Critical Section

Monday,  12/15/03  09:40 PM

John Rhys-Davis aka Gimli Son of GloinJohn Rhys-Davies, aka Gimli son of Gloin, comments on the parallels between LOTR and the present day.  He notes the differential birth rate between Muslims and Christians in Europe as a particular issue.  Check it out...

Kevin Kelly excerpts from Art + Fear:

The ceramics teacher announced on opening day that he was dividing the class into two groups.  All those on the left side of the studio, he said, would be graded solely on the quantity of work they produced, all those on the right solely on its quality.  His procedure was simple: on the final day of class he would bring in his bathroom scales and weigh the work of the “quantity” group: fifty pound of pots rated an “A”, forty pounds a “B”, and so on.  Those being graded on “quality”, however, needed to produce only one pot -albeit a perfect one - to get an “A”.  Well, came grading time and a curious fact emerged: the works of highest quality were all produced by the group being graded for quantity.  It seems that while the “quantity” group was busily churning out piles of work - and learning from their mistakes - the “quality” group had sat theorizing about perfection, and in the end had little more to show for their efforts than grandiose theories and a pile of dead clay.

[ via Ottmar Liebert ]

Wired ponders Next-Gen Flight: Sci Fi Scenarios.  "In the second century of flight, private companies will ferry tourists into space, personal flying machines will roam digital skyways and executive jets will make supersonic speed around the globe, aviation experts and scientists say."  Excellent.  The future is closer than you think.

Oh, by the way, SpaceX has their November update posted.  They continue to make excellent progress.  I love the way Elon Musk, their CEO, tells it like it is, good or bad.  That's one of the reasons Elon has been so successful, he doesn't lie to himself.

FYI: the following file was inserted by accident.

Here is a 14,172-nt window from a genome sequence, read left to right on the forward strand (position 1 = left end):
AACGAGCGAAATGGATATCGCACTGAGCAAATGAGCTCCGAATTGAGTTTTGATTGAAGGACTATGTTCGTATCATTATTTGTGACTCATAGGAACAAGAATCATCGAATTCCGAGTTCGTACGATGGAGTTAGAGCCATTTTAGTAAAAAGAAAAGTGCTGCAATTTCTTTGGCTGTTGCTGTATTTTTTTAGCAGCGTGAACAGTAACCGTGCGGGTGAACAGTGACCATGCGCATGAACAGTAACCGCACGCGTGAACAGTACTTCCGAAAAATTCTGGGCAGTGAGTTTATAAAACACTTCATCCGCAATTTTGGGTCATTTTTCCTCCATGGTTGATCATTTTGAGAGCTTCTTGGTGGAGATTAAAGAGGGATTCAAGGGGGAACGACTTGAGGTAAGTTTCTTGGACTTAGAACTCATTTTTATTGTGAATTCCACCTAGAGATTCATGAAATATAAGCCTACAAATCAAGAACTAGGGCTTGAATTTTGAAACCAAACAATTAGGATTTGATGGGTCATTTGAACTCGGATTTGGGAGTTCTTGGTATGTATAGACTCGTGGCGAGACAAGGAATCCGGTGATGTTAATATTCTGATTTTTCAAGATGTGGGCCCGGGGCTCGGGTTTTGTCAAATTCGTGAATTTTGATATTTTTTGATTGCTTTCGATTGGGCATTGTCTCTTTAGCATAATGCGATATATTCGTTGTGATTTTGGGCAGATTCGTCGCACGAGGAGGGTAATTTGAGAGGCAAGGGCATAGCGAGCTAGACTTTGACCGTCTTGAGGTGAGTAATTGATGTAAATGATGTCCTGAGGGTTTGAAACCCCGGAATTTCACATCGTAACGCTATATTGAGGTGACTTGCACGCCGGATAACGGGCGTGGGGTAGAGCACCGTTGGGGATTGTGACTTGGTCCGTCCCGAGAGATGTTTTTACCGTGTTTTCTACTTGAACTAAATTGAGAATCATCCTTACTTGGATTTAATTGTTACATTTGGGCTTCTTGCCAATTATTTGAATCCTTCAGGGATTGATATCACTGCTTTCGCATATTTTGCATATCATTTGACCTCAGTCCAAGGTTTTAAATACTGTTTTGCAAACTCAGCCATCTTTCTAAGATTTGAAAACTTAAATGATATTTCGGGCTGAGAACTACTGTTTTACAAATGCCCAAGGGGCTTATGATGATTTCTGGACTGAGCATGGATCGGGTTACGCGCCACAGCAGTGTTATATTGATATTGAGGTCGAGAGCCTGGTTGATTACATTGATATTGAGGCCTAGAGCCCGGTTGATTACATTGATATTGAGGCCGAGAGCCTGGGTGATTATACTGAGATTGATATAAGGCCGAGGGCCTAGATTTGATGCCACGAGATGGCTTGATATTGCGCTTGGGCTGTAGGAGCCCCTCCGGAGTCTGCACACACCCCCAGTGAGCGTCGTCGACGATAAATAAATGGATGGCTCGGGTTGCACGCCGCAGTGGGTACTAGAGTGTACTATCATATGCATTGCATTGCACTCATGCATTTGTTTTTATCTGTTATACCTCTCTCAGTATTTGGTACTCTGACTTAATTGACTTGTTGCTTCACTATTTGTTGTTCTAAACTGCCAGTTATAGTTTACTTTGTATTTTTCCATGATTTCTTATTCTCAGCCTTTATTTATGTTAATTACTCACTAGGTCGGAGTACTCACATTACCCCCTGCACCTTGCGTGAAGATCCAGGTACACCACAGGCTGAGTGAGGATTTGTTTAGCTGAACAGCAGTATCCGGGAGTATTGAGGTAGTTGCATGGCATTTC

Joel Spolsky considers Biculturalism, the difference between Unix and Windows.  "What are the cultural differences between Unix and Windows programmers?  It comes down to one thing: Unix culture values code which is useful to other programmers, while Windows culture values code which is useful to non-programmers."  Joel is my hero, as regular readers know, but in this case I think he is not even wrong.  I'll have more to say about this later, but in the meantime please read it - it is well written as always - and decide for yourself.

Art of Unix ProgrammingThe stimulus for Joel's article was Eric Raymond's new book, The Art of Unix Programming, which [in the true spirit of open source] he has posted online.

CNet reports Apple hits 25 million iTunes downloads.  "Apple Computer has nearly doubled sales of digital music through its iTunes music store since launching a Windows-compatible version of its iTunes software in October."  They presently have an estimated 75% of the market for legal music downloads.  Wow.

About Me

Greatest Hits
Correlation vs. Causality
The Tyranny of Email
Unnatural Selection
Aperio's Mission = Automating Pathology
On Blame
Try, or Try Not
Books and Wine
Emergent Properties
God and Beauty
Moving Mount Fuji The Nest Rock 'n Roll
IQ and Populations
Are You a Bright?
Adding Value
The Joy of Craftsmanship
The Emperor's New Code
Toy Story
The Return of the King
Religion vs IQ
In the Wet
the big day
solving bongard problems
visiting Titan
unintelligent design
the nuclear option
estimating in meatspace
second gear
On the Persistence of Bad Design...
Texas chili cookoff
almost famous design and stochastic debugging
may I take your order?
universal healthcare
triple double
New Yorker covers
Death Rider! (da da dum)
how did I get here (Mt.Whitney)?
the Law of Significance
Holiday Inn
Daniel Jacoby's photographs
the first bird
Gödel Escher Bach: Birthday Cantatatata
Father's Day (in pictures)
your cat for my car
Jobsnotes of note
world population map
no joy in Baker
vote smart
exact nonsense
introducing eyesFinder
to space
where are the desktop apps?